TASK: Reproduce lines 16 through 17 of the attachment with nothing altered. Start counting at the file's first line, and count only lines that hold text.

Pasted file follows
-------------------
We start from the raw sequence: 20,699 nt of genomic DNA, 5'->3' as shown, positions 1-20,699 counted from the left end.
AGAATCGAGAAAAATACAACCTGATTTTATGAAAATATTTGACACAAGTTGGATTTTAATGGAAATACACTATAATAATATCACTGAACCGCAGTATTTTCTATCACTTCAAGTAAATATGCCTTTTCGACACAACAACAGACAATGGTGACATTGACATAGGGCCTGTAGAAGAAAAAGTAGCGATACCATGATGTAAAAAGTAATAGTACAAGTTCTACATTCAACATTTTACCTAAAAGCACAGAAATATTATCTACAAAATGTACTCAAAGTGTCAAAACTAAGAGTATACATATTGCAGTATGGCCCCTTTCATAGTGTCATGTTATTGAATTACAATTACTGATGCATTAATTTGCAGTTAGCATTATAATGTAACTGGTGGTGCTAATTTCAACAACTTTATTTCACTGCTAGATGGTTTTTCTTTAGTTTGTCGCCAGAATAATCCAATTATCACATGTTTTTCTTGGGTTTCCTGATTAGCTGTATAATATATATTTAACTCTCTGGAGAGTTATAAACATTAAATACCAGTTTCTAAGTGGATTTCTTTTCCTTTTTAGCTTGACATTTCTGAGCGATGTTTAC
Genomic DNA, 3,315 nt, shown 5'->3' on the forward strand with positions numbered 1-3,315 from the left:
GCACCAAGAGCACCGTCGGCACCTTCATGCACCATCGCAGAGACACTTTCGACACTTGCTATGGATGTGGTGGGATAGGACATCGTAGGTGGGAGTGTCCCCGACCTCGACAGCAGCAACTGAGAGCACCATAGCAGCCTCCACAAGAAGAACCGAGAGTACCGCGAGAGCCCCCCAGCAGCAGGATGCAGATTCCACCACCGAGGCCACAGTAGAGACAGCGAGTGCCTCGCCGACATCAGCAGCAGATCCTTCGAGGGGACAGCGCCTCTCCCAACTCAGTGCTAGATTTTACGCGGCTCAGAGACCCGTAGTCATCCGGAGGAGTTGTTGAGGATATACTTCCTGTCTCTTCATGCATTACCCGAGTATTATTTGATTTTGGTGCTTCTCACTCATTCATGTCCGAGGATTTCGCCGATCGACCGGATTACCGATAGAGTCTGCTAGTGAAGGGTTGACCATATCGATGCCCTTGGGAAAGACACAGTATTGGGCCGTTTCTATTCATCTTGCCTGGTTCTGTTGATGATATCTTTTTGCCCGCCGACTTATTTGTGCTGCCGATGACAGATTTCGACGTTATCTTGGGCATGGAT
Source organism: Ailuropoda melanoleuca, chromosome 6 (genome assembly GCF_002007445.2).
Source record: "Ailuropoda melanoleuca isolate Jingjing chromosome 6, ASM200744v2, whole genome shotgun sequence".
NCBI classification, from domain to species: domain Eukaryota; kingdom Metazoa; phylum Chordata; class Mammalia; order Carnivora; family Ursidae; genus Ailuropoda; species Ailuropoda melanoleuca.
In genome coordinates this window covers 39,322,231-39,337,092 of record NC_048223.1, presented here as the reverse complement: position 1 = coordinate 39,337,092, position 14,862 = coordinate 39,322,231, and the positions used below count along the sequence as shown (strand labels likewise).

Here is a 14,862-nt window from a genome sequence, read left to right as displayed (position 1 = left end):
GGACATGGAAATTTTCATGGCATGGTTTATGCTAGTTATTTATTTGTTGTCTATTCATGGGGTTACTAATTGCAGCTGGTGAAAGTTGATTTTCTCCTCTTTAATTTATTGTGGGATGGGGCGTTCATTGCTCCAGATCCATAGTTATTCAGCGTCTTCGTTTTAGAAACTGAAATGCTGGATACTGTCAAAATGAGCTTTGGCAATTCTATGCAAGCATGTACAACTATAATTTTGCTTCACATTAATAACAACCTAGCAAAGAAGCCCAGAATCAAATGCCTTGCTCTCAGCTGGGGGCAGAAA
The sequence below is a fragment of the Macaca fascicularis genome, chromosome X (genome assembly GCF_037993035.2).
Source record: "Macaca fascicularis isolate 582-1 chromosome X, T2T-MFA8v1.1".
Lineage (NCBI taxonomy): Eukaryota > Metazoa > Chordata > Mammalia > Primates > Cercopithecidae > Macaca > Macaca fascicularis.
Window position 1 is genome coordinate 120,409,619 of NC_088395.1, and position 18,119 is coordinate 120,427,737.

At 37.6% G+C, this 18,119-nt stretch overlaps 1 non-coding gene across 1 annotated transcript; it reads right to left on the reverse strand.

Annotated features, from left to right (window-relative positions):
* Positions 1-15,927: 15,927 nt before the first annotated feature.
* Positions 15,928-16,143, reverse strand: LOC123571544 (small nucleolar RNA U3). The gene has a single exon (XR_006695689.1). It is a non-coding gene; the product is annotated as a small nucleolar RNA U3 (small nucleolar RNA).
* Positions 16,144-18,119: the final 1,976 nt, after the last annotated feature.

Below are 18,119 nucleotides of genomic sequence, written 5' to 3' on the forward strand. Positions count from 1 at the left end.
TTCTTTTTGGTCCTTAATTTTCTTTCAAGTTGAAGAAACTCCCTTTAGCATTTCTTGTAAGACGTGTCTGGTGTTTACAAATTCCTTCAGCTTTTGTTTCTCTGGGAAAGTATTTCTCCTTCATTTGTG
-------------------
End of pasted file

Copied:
Annotated features, from left to right (window-relative positions):
* Positions 1-15,927: 15,927 nt before the first annotated feature.